October 6, 2013
molly published this at 3:00 am
Do you suffer from FOMO? Fear of missing out can be a common fear of entrepreneurs. Sometimes FOMO is manifested as Keeping up with The Joneses. For example, even though your business may be getting more profitable every year, you look at your old car in the driveway and the Jones’ new Lexus and feel that if only you’d stuck to being a corporate (fill in the blank) you’d have new toys, too.
New and improved. Four little syllables, but what a wallop they pack.
As someone who has been enthralled with advertising since she was a little girl, I notice the power of advertising. I notice how slogans and brands lull and hypnotize otherwise sane people into forking over their hard earned cash to have a bigger shinier do-mah-hickey in their driveway than their neighbor’s.
Ever since man has been able to drag a slab of meat home to the cave, he has been comparing his wealth to that of his fellow cave dwellers. Envy is such a pervasive and insidious force, it has achieved inclusion in The Big Seven, right up there with Sloth and Greed.
Like most sins, Envy is rooted in fear. Fear that what you have is not enough. Fear that you’re missing out. How does this affect your independence?
When envy shows its green face, take a moment to really examine how you feel.
• Do you REALLY want what you perceive you are lacking?
• Why do you feel envious?
• What would you need to do in order to obtain that which you covet?
• Is it a fair trade?
Envy is a powerful chord binding you to your current state and keeping you from succeeding for a number of reasons.
1. Fear of not being or having enough. Please make peace with the fact that there is ALWAYS going to be someone bigger, faster, more skilled, shinier and “better” than you. We are all on a continuum here. We are each on our own path, and the only thing within our control is our attitude and our choices (and for what it’s worth, “better” is subjective). You have NO concept of what some other Sword of Damocles someone else has hanging over their head, so stop trying.
When you spend all of your energy focusing on what you do not have, you haven’t the presence of mind to notice what you DO have, which leads to my second point:
2. Inability to recognize what you have. If you’ve ever seen the movie The Princess Bride, you’ll remember the scene where Wesley asks what tools they have in their arsenal when storming the castle near the end of the film. Almost as an afterthought, Fezzik mentions the fact that they have a holocaust cloak on hand: an essential element of their success.
Recognizing, understanding and utilizing your own gifts are the keys to your success and your independence. Establish a baseline: write out times in your life where you contributed to a team’s success. It’s important to note the times in your life where your point of view was unique and also times where you had FUN. This is a clue, revealing gifts that you have which you may not recognize.
Most of the time, these gifts go unrecognized because most people assume that everyone thinks as they do, or sees things as they do. When you fail to honor that which makes you unique, you remain reliant upon others for your successes. They define your success, not you.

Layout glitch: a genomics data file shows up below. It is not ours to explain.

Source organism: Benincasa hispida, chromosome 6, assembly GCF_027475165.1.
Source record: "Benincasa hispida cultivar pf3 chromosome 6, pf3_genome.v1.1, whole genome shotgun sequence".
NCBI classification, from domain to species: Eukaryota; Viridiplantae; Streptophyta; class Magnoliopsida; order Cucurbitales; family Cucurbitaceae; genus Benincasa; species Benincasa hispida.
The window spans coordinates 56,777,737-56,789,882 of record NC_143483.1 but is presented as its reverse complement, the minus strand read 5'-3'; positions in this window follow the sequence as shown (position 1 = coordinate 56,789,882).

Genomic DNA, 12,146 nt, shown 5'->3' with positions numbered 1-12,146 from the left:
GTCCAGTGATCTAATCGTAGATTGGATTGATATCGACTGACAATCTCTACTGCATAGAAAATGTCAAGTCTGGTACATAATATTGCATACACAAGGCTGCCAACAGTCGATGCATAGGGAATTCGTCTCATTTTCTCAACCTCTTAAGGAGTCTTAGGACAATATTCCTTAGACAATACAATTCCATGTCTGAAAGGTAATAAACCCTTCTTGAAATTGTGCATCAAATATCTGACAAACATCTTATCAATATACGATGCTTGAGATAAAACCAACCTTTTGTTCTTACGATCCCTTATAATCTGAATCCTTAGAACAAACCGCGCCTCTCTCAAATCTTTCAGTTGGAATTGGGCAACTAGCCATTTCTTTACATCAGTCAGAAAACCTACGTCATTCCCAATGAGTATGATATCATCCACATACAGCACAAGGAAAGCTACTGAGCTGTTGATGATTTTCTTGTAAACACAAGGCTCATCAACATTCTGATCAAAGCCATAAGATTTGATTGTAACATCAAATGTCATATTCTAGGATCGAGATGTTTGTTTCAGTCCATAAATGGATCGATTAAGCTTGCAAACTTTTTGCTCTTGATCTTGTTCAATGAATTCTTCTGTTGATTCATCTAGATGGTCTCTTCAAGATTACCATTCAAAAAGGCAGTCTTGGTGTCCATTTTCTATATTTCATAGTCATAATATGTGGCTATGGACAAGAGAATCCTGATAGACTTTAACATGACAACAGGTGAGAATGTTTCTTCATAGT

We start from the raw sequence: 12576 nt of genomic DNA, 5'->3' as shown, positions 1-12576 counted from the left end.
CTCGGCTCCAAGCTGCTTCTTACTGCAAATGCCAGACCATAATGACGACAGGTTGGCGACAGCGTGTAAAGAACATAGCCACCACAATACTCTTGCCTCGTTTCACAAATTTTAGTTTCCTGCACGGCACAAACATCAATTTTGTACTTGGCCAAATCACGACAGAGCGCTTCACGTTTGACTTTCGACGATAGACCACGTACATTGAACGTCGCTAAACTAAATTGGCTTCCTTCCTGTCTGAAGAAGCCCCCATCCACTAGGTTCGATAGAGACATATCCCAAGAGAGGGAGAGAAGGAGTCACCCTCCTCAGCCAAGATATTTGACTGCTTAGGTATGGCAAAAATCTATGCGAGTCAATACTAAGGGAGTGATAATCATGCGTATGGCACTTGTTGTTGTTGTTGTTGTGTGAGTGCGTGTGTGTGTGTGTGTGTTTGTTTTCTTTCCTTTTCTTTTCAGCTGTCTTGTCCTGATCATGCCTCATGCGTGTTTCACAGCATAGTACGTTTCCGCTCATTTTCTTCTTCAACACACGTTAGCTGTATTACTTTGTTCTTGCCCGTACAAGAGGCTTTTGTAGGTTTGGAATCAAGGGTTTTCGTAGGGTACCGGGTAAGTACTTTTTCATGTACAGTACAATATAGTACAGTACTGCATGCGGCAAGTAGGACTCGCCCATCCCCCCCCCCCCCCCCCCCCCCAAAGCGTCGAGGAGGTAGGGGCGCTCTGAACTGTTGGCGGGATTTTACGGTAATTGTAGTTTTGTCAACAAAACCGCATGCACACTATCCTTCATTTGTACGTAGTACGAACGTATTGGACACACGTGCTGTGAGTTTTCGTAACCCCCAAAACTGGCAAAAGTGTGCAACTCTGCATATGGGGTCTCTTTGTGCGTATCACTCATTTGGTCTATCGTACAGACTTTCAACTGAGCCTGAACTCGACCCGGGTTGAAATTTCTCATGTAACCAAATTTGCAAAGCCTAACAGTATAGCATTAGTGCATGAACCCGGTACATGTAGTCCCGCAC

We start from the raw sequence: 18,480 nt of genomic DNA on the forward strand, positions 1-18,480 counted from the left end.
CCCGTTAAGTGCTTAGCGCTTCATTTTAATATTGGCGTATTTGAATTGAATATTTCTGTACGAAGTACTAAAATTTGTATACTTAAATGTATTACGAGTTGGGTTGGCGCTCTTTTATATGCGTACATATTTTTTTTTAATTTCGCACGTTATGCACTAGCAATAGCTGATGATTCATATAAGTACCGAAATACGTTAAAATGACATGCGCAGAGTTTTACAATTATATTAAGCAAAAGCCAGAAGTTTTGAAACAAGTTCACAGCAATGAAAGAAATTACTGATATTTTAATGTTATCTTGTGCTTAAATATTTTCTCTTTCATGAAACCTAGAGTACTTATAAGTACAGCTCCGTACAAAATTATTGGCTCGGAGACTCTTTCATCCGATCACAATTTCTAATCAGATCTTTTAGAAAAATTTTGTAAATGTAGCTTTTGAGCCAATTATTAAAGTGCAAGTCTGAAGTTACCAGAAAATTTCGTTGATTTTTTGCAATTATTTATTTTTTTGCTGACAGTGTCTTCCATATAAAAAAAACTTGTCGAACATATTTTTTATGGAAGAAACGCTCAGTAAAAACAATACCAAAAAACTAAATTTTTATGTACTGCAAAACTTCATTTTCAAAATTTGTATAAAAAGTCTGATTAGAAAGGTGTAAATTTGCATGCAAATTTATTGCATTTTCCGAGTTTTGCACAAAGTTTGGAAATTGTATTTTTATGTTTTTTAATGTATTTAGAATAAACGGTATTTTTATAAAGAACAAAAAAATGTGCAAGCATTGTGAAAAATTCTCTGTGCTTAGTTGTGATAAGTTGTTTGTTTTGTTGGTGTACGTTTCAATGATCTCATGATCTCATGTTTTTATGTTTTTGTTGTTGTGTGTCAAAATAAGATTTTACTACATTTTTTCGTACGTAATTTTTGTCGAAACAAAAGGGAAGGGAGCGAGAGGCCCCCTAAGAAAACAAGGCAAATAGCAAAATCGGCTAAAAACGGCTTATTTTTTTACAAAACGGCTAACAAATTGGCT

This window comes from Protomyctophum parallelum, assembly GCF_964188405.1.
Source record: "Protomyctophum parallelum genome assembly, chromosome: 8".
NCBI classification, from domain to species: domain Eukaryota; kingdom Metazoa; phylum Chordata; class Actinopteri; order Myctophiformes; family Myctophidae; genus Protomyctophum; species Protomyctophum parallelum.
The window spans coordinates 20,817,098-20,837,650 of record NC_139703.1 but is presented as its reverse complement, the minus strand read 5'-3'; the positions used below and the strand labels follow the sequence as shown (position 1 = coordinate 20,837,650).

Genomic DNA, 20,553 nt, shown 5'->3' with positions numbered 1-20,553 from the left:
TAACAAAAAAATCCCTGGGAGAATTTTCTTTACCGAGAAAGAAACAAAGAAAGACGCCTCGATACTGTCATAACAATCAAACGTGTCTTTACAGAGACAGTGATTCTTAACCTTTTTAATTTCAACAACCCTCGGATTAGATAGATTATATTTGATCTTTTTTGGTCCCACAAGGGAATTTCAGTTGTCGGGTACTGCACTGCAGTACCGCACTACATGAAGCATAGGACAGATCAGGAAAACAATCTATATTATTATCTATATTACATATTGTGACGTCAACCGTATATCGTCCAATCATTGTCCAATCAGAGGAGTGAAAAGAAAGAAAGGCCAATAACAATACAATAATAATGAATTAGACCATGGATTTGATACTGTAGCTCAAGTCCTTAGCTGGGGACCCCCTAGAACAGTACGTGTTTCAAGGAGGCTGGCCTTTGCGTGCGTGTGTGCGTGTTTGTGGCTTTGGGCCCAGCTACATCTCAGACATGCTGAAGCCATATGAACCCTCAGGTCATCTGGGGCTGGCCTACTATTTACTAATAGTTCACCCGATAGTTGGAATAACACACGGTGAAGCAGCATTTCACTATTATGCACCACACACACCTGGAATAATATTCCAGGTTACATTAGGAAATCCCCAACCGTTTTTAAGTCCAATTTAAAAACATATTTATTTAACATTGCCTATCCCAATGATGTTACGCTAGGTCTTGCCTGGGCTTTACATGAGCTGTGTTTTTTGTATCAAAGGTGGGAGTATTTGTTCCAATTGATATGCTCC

Also, it may sound trite, but IT IS TRUE: gratitude attracts. If I gave you a nickel and you threw it in my face, would I give you a quarter? No. Recognize and be grateful for the strengths you have and build upon them. That’s your ticket to independence.
3. Over-emphasis on the physical. Yes, Mr. Jones has just opened up his third location in Strip Mall Heaven. He’s successful. His wife is dripping with jewels and they are always seen at the Club every Saturday drinking the top shelf hooch.
Appearances may be deceiving: It’s quite possible that Mr. Jones is leveraged and mortgaged up to his eyeballs to the point where he is owned by his possessions.
These are tethers.
Even if everything’s paid for, keep in mind the mental attachment to Things as Indicators of Success. The physical is the tip of the iceberg. We only see 15% of what’s going on when we notice the shiny objects in our neighbor’s driveway. In order to be fully independent, it is essential that you can divest yourself from the physical. “You can’t take nothing with you but your soul,” or so it’s been said.
“A show of envy is an insult to oneself.” ~ Yevgeny Alexandrovich Yevtushenko
In order to be independent, you must value yourself and what you have to offer: your abilities, your thoughts, your approach to solving problems. These singular skills set you apart. Appreciation for your own ingenuity conveys an assurance which provides you with ballast when you are faced with perceived lack. This confidence in your own worth is the launching pad from which you can gain your independence.
Molly Cantrell-Kraig is a woman with drive. Possessing an innate sense of purpose and a pragmatic, solution-based approach to empowering people, she fused these two traits in order to establish Women With Drive Foundation. Based upon its founder’s personal history, Women With Drive Foundation is a means through which Cantrell-Kraig may effect change on both a micro and macro level. By providing women with something as essential as personal transportation in order to transition them from poverty to prosperity, she, through Women With Drive Foundation, seeks to empower women to help them help themselves. Through this action, the individual applicant benefits, as does society as a whole. Follow Molly on twitter as @mckra1g or @WWDr1ve (Women With Drive Foundation) or “Like” them on facebook.